A successful outcome for a particularly challenging right to be forgotten project
This project went on for nearly 18 months. To help L.M, we carried it out mostly on a fixed fee basis. It was one of the longest projects this firm has carried out but the wait was worthwhile for L.M because it resulted in an amazing outcome for him, far better than expected. We managed to have all the references to his trial and the SDT hearings removed either from source or from search results. Effectively he had all references to his trial removed from Google.
First step: three articles, on different news websites which published misleading information had to go first. They created the false impression that L.M had a criminal conviction, that he was guilty of mortgage fraud and that he was unfit to practice as a solicitor. We served GDPR notices on the website operators objecting to the publications. This followed, in some of the cases, telephone conferences with the news editors, whom we persuaded to completely delete the entire articles from their websites.
Second step: we served a GDPR Notices on the SRA. Following a number of legal correspondence between our specialist Data Protection solicitors and the Regulatory Bodies lawyer and the SRA, the SRA agreed to take steps to prevent search engines from crawling the webpages where its decisions concerning L.M were published. It meant that details of the decisions had now become only available upon a search on the SRA website special section where the SRA publishes disciplinary decisions. Google and other search engines were no longer able to find and list this information on their search engine.
Third step: we served GDPR Notices on three other websites, including MediaNett, and the Law Society Gazette, both of which responded positively.
Fourth step: we served other GDPR Notices on various websites, 4 of which agreed to delete articles relating to L.M.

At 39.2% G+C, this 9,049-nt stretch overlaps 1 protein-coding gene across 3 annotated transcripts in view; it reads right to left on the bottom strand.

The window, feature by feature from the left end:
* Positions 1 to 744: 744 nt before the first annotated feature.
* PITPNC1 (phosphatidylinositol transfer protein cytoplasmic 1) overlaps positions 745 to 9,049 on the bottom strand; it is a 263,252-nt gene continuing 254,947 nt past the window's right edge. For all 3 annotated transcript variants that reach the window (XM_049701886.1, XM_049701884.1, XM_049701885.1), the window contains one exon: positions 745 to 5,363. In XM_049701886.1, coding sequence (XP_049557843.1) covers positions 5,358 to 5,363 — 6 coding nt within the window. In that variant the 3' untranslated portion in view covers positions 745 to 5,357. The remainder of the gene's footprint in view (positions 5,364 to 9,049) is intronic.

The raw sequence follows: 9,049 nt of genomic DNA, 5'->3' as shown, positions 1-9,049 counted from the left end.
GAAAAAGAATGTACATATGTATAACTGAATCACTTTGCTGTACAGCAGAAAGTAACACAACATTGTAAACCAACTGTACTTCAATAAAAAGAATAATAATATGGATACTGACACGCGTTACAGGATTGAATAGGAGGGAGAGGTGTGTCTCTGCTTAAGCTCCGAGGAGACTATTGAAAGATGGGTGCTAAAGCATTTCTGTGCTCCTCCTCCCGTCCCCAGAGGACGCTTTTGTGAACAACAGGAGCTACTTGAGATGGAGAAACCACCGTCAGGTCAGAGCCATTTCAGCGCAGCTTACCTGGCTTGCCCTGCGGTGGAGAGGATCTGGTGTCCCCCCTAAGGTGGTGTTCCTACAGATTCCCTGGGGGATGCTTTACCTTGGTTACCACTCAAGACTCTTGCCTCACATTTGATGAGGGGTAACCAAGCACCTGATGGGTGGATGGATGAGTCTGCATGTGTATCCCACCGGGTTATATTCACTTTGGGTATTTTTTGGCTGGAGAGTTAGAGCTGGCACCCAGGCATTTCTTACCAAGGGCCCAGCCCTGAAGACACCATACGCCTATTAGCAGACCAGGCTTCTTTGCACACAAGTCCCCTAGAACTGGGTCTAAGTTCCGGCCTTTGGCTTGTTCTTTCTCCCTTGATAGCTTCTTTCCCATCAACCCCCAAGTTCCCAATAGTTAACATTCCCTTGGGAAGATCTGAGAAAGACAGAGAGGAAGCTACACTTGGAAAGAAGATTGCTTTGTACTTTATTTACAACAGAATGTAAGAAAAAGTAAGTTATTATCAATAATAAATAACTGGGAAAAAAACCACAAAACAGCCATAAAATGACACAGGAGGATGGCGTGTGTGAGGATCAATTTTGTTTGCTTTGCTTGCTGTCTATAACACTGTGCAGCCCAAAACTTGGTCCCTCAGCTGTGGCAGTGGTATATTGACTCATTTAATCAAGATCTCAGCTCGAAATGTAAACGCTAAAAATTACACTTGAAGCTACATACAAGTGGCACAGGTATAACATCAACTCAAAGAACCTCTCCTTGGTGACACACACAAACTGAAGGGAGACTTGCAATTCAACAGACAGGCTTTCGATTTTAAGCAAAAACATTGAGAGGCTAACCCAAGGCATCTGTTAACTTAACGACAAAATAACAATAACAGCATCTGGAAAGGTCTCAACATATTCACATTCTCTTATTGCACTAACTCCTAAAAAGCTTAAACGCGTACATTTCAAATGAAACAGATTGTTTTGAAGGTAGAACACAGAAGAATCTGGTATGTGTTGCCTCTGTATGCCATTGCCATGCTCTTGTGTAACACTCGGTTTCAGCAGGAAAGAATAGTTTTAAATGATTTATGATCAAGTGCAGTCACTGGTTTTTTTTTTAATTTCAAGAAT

Fifth step: we served GDPR Notices on Google, Bing and Yahoo, which were supported by some of our correspondence with the SRA. All the search engines agreed to de-list all the remaining articles relating to L.M. One particular difficulty was a PDF document of the STD’s latest decision, allowing L.M to regain his practising certificate. Because the document had references to his previous trial and to the initial disciplinary hearing, we wanted this document to be de-listed form search engines too. We were eventually successful in achieving this outcome.
Sixth step: we wrote a number of letters to Companies House, Company Check and Check Company to request that they either delete references to L.M's involvement in a now dissolved law firm or prevent Google and other search engines from accessing this information. We were successful in relation to all of the above.
This was an extremely challenging project. The SRA is a regulatory body, which is under statutory duty to protect the public. It means that it has to publish SDT’s decisions and make them available for the public to view. This was the main legal argument that was initially argued by the SRA lawyers in relation to our GDPR Notice.
However, we were able to successfully argue back that the SRA was in fact only under legal obligation to publish SDT decisions on its own website. There wasn't an obligation on the SRA to make those decisions searchable on Google or on other internet search engines.
In fact, it could be the case that the SRA was in fact breaching its regulatory duties by making those decisions available for search on internet search engines. There was not any specific law or regulation that permitted it to do this.
We successfully argued that the public interest was served by people being able to go to the SRA website and search there for a solicitor's name, and then find out if the solicitor had ever been disciplined. No more and no less. Making those decisions available on Google and on other search engines’ results was outside the duty of the SRA.
I'm very pleased that we managed to come to an agreement with the SRA that on one hand, allows the SRA to fulfil its own statutory obligations whilst at the same time, avoid unnecessary prejudice to the discipline solicitor. It is these creative solutions that my firm is very good at, as a matter of principle.
It seems the SRA has now accepted that the SDT decisions should not be searchable on Google, Bing and Yahoo searches. It is my understanding that since this case, the SRA had changed its policy, and all SDT decisions are only available for search on the SRA website, and are not appearing automatically and being indexed by search engines, in terms of strategy.
This was an interesting case because we had to first reach an agreement with the SRA. We were then able to go to other websites and to search engines with the “authority” of the SRA to help us make our case. I know that the outcome of this project had clearly exceeded our client’s expectations and also my own personal expectations.
I was very determined to find a way to help L.M and I'm very glad that our team managed to work out a solution that eventually proved to be beneficial not only to him but to other people in his situation, which might have never heard about us.